Now: The faces behind SBOW today are a friendly lot themselves. Chef Manager, Anahita Dhondy, not only knows her food, but is doing a commendable job bringing regional Parsi cuisine to the fore front. Chef Darius Madon picks up the baton from her, as the Mumbai chef, and it will be interesting to see where he manages to take SBOW. Mohit Balachandran, brand head and cuisine director, commonly known by his moniker Chowder Singh deserves full credit for compiling and innovating the SBOW menu, that not only contains traditional Parsi dishes, but also dishes that showcase the best of Bombay!
Then: What started off as humble places serving chai-brun maska-khari, Irani cafes also gave impetus to the bakery boom in Bombay. They later became spaces you could to for a complete meal and get your fill of akuri, kheema pav, dhansak, kababs and more. Jimmy Boy introduced the Parsi wedding feast, outside of a baug, and after that there was no looking back. Most of these continue to remain the go-to places for Mumbaikars who are looking at dining on authentic Parsi fare outside of a Parsi home or wedding, with their idiosyncrasies in place. Read: closed on weekends, only open for lunch service.
Now: What I loved about the SBOW menu was that they’ve not just restricted themselves to Parsi food. Of course there are the staples – berry pulao, dhansak, salli boti, prawn paatiyo. But then there are the dishes that showcase the best of what Mumbai has to offer – Bhendi Bazaar Seekh Paratha, Goan Sausage Pav, Eggs Kejriwal, Haji Ali Fruit Cream – which in my opinion deserve just as much fan fare. Absolutely gorgeous are the Bawa inspired cocktails that not only have funny names, but also include some Parsi ingredients such as cane vinegar or Raspberry Soda.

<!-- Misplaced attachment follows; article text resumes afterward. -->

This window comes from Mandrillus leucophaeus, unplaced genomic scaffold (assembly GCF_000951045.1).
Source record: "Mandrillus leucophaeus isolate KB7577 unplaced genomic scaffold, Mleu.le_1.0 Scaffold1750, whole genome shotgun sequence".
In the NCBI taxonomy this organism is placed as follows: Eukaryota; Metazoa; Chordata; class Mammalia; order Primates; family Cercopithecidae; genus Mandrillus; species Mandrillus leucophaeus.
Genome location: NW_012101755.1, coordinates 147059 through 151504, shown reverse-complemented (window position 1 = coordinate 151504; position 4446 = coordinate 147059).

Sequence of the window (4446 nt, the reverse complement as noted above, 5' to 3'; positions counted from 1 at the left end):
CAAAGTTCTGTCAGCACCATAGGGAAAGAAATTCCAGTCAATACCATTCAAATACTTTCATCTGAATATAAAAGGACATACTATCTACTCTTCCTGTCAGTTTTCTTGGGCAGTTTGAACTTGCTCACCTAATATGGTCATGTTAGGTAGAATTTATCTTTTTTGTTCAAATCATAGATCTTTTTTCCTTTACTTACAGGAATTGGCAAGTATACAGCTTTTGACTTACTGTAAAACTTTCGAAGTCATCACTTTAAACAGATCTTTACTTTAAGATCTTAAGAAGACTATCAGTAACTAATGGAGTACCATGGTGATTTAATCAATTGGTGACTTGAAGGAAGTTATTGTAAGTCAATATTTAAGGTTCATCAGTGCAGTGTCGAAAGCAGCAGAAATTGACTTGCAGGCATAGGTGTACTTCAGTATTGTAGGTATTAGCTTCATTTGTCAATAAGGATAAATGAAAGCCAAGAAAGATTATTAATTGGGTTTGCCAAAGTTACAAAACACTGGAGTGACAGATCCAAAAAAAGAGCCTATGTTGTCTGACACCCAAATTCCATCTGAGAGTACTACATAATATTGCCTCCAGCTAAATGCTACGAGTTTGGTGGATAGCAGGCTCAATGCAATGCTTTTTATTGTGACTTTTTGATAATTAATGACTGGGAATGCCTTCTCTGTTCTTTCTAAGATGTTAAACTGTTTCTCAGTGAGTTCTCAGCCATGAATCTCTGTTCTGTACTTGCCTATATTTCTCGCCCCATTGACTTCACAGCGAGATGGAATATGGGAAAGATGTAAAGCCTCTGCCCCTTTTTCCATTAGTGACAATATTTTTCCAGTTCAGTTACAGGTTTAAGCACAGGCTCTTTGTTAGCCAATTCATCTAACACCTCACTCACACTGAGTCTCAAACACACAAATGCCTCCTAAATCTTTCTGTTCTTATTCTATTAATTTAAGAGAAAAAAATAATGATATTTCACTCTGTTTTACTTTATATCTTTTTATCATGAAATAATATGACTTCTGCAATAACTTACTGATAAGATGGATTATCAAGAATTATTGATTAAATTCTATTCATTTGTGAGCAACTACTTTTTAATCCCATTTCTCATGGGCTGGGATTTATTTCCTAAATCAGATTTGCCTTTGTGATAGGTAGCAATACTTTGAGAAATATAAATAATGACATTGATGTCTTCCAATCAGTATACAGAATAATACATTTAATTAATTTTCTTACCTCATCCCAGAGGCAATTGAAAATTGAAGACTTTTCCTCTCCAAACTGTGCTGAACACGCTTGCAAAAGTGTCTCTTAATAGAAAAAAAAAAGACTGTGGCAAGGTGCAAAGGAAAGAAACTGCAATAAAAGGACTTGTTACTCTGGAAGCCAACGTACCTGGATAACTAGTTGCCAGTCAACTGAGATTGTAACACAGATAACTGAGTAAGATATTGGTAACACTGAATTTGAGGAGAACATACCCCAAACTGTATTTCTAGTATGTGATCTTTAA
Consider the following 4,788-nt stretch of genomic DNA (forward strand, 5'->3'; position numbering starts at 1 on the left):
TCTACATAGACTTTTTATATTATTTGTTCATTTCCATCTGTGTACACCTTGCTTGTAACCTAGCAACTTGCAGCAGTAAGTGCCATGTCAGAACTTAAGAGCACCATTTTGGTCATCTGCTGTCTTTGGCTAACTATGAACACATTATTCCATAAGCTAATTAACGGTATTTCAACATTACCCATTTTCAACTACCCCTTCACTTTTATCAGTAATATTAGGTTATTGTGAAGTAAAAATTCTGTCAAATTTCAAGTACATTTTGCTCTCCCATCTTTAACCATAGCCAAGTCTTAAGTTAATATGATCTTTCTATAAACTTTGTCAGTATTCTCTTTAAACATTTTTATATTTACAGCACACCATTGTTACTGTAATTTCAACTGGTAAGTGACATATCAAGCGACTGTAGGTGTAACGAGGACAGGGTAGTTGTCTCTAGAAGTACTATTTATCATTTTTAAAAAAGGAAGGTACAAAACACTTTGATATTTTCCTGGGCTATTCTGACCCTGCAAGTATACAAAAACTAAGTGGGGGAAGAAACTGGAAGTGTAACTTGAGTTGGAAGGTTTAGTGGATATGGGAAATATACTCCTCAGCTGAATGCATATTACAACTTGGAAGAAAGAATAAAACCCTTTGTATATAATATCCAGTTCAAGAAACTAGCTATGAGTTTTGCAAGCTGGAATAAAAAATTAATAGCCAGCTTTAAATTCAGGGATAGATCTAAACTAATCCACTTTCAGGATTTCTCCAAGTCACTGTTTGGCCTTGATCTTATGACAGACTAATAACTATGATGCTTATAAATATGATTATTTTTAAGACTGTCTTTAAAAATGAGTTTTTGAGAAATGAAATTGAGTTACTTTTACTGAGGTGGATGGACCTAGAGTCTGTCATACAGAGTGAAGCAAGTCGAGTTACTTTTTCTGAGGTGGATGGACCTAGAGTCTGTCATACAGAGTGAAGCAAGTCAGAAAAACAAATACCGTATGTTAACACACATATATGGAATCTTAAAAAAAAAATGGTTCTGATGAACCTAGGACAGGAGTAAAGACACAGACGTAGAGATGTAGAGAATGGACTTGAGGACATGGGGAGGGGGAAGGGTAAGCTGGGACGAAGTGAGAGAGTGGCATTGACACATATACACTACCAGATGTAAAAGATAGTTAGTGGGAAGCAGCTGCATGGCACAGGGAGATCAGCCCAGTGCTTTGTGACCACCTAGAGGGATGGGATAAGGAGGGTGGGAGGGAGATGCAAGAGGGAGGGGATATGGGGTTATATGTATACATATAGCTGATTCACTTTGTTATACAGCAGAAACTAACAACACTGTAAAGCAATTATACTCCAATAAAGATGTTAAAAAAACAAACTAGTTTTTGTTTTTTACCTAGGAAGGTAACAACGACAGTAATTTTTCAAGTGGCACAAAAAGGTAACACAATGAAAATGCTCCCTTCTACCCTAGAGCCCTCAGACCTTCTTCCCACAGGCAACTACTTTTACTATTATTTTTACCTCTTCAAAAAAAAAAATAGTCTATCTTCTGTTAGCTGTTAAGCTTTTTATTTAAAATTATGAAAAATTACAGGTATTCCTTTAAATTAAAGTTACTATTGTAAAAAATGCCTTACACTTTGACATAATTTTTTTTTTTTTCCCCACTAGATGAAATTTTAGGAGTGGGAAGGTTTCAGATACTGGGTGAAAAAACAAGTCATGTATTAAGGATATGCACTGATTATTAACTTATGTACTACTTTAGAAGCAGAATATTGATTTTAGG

|(Clockwise): Salli Mutton, Cocktails, Dhansak, Raspberry with Cheesy Fries|
Must try on the menu –
Tareli Macchi – the baked version of the fish we fry at home. The marinade masala tasted just like the one we make!
The Eggs Kejriwal – a stupendous version with perfectly cooked eggs slathered on a firm, buttery toast.
The traditional, piquant Prawn Paatiyo, that demands dhandar on the side.
The Bhendi Bazaat Seekh Paratha – juicy, melt in the mouth seekhs paired with a surprisingly light paratha.
The Rustom Banwatala – a delicious mango juice and vodka concoction served in a Banta bottle!
|(Clockwise): Bhendi Bazaar Seekh Parathas, Cocktails, Eggs Kejriwal,
The underlying question here remains, will Mumbai accept Mr. SBOW – a city where the original Irani cafes still remain, a city where everyone has sampled authentic Parsi food atleast once in their life? The answer if a big, resounding Yes! Sadly, with the number of authentic Irani cafes dwindling, and most of them present across the other end of the sea link, the launch of SBOW could not have come at a better time. As Finely Chopped so rightly put in his blogpost here, SBOW will work for the slightly high end target audience, who may not be able to deal with the eccentricities of Fort’s Irani restaurants (read: open only on weekdays, for lunch).
Everyone seems to be asking me ‘ How authentic or real is the food at SBOW?’ I am strictly following the board outside the restaurant that reads ‘ We know your Mumma’s Dhansak is the best, but give ours a shot’, and I would recommend you’ll to do the same. The Lagan nu Custard may lack the sugary burnt top, and nutty cinnamon flavour that most custards do, but the non Parsis on my table didn’t seem to notice.
It is a beautiful coincidence that the original Irani cafes were situated in Bombay’s original office district – Colaba and Fort. And this modern, revamped Irani settles down in Mumbai’s newest office hub – BKC. Chef Anahita told me on the opening night, ‘SBOW is the 2015 version of an Irani restaurant like Britannia’, and I’ll have to agree with her. Hoping they have a long, delicious stint ahead like their older counterparts. Jamva Chalo Ji!
P.S.: Anyone else notice the uncanny resemblance between my father and Mr Rustom SodaBottleOpenerWala? Cannot wait to take him there for some Dhansak, and a Brandied Bawi cocktail. #LoveTheName
SodaBottleOpenerWala, Ground Floor, The Capital Building, G Block, Bandra Kurla Complex, Mumbai.